Paul Thomas Anderson’s next masterpiece marvels thanks to him and two new leads.
“Boogie Nights,” “Magnolia,” “Punch Drunk Love,” “There Will Be Blood,” and “Phantom Thread” are among the best films from writer/director Paul Thomas Anderson. Yes, I love the scene when Adam Sandler destroys a restaurant bathroom in “Punch Drunk Love” and the raining frogs scene in “Magnolia.” Sorry not sorry. And now, his latest entry “Licorice Pizza” joins the club, because of his it resonates with his classics, and stands alone as a film that loves Hollywood back in the 70s, almost the way Quentin Tarantino appreciated the 60s in “Once Upon a Time in Hollywood.”
The late Phillip Seymour Hoffman has been cast in Anderson’s entries, and now his son Cooper Hoffman takes on the lead role as a cocky young actor, who is basically trapped in own world, while his older would-be girlfriend is in the real world. And Alana Haim, from the pop rock band Haim makes her acting debut as that girl. And seeing these two mismatched individuals collaborating together as friends, business partners, and potential lovers is handled in an old fashioned sense.
The movie is set in Los Angeles, 1973, and begins with 15-year-old Gary Valentine (Hoffman) trying and failing to sweep the 25-year-old Alana Kane (Haim) off her feet during a school yearbook photo. Then, they finally go out to dinner, where they talk about their jobs and goals. She says she forget him, but he says otherwise.
They both get into a waterbed business, and one of their clients is producer Jon Peters (Bradley Cooper), who goes ballistic at a gas station during the oil crisis. They also find themselves with auditions, and eventually, they both get involved in a campaign for politician John Wachs (Benny Safdie). She’s more concerned about what’s going on in the world than Gary is, and yet, they still collaborate together.
The all-star supporting cast also includes Sean Penn as a William Holden actor named Jack Holden; Tom Waits as filmmaker Rex Blau; Mary Elizabeth Ellis as Gary’s PR mother; Christine Ebersole as a Lucille Ball lookalike; Skylar Gisando as another young actor named Lance Kerwin; John Michael Higgins as an American businessman opening a Japanese restaurant; Maya Rudolph (Anderson’s wife) as a casting associate; Joseph Cross as a friend of Wachs, whom he tries to hook Alana up with; and John C. Reilly as Fred Gwynne A.K.A. Herman Munster.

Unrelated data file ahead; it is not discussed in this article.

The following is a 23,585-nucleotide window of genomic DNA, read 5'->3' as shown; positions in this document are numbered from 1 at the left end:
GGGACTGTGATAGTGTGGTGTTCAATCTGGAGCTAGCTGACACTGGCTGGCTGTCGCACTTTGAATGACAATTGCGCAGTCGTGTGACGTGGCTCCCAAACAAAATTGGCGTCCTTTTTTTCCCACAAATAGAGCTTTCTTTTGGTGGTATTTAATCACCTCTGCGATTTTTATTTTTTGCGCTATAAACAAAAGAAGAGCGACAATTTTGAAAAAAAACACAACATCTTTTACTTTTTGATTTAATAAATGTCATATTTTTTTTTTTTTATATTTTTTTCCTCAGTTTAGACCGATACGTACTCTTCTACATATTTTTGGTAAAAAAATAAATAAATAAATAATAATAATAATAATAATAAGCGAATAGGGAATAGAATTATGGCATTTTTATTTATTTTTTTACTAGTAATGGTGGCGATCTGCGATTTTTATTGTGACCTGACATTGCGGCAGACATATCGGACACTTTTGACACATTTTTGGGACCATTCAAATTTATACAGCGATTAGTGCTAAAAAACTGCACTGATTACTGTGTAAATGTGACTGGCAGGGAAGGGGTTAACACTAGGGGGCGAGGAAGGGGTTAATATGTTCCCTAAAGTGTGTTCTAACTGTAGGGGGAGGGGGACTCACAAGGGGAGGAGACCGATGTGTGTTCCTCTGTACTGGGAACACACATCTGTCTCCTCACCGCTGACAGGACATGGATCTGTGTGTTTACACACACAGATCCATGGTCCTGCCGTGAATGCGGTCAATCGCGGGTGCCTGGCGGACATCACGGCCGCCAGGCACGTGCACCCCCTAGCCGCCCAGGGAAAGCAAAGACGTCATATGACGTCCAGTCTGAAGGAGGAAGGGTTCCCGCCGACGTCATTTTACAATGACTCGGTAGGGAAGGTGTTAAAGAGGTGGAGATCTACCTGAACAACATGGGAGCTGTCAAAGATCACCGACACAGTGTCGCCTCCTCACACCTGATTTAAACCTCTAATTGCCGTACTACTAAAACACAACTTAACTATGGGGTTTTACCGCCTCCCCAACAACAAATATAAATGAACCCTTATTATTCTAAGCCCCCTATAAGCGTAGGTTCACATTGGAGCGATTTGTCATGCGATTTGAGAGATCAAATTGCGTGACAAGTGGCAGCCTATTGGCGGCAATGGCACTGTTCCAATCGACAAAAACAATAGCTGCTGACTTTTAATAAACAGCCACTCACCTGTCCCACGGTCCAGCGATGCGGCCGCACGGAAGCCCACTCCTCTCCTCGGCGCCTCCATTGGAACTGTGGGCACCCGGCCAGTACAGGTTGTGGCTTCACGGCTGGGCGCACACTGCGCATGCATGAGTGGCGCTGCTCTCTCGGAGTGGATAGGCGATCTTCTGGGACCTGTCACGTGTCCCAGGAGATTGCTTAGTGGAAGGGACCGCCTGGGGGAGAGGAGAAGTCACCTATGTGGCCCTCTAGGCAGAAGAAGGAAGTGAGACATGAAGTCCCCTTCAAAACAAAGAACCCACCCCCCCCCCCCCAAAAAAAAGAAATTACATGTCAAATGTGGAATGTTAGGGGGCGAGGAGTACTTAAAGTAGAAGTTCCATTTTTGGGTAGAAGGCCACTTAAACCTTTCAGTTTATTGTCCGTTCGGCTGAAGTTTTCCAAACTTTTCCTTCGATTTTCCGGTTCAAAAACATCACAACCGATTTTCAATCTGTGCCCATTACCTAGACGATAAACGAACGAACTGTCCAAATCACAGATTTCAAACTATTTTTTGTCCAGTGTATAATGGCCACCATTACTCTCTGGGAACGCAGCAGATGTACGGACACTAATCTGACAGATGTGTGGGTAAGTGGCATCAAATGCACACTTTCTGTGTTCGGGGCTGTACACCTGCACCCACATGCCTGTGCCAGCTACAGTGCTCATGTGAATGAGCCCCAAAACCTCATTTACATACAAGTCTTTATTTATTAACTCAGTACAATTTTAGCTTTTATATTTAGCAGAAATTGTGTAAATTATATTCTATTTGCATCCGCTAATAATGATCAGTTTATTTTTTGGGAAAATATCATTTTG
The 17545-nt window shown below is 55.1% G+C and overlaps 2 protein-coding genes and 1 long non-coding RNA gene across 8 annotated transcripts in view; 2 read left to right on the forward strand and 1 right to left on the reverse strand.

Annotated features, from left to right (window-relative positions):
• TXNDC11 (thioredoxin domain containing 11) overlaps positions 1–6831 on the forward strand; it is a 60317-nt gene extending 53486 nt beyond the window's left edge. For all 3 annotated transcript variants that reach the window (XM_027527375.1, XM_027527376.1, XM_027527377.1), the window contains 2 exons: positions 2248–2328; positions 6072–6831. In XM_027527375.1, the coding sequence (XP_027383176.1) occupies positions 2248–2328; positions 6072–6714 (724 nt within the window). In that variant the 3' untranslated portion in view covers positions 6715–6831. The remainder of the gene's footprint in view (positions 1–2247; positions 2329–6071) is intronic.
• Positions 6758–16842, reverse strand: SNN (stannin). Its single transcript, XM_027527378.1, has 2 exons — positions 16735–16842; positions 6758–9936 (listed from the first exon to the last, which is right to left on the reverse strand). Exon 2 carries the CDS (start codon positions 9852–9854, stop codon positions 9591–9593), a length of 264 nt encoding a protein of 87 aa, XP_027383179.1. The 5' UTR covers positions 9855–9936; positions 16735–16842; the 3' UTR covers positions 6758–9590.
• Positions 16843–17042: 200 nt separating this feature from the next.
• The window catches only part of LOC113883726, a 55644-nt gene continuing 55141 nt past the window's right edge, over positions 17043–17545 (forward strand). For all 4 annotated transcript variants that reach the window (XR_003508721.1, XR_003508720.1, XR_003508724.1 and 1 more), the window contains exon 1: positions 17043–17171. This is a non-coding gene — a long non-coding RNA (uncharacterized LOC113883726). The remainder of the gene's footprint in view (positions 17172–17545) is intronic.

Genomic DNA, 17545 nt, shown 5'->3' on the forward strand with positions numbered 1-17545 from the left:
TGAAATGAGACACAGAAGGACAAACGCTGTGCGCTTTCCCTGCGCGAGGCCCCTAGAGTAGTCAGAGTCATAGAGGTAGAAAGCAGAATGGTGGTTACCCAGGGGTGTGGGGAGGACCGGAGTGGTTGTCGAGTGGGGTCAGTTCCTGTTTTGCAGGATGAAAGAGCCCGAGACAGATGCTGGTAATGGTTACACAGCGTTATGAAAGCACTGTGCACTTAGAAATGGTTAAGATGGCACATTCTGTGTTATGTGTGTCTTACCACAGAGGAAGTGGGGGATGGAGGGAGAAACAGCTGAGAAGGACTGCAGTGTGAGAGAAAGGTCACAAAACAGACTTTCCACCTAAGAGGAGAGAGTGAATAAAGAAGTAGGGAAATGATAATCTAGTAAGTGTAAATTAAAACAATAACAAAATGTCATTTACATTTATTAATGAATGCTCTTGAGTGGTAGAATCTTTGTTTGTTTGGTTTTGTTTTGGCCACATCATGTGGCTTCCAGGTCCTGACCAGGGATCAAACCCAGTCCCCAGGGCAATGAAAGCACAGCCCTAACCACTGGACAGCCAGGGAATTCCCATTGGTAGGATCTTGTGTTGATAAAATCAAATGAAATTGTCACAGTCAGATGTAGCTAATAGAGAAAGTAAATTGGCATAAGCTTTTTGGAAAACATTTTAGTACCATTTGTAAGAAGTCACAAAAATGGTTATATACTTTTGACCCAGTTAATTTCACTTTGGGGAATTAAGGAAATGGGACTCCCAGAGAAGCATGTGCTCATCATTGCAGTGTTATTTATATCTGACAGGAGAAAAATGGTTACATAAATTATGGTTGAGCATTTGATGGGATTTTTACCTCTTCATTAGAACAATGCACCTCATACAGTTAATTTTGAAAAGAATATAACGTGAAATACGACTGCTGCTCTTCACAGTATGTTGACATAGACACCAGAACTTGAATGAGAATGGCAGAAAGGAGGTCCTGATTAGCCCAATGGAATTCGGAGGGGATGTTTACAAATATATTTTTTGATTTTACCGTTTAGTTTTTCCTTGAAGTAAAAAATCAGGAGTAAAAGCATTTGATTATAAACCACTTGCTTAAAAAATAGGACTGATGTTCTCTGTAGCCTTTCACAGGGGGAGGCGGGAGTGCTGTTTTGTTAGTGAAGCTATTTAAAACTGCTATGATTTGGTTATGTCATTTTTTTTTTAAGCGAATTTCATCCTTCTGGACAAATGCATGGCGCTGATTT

“Licorice Pizza” is hilarious, stylish, fearless, riveting, and profound in every sense of these words. Anderson directs this movie with the kind of personality and attitude that he presented in “Boogie Nights,” and he also guides a brilliant cast, who aren’t afraid to to express themselves. Cooper Hoffman has a bit of his father in him, because of how he acts, how he runs, and how he provides the kind of humor and tone. Alana Haim is also fearless and wise as the girl, who’s smarter the average 70s girl. And out of all the cameos, the best come from Cooper, Penn, Waits, Ebersole, Higgins and Cross, who all have their moments of pure authenticity.
As with any profound PTA movie, he photographs the movie with the right lights. I love all the scenes that show the two leads running, the long camera shots of a convention where Gary starts to promote a waterbed, and how a truck has go down hill when it’s out of gas. And it uses the right kind of music from David Bowie, James Gang, and Paul McCartney, etc., to set the movie’s description.
“Licorice Pizza” is a movie that will make PTA fans feel like a million bucks. I’m one of those people. As I’ve mentioned, it serves as a throwback to his previous films, and never recycles any old tricks, and shows its affection for the period. And it knows when to tickle and move you.
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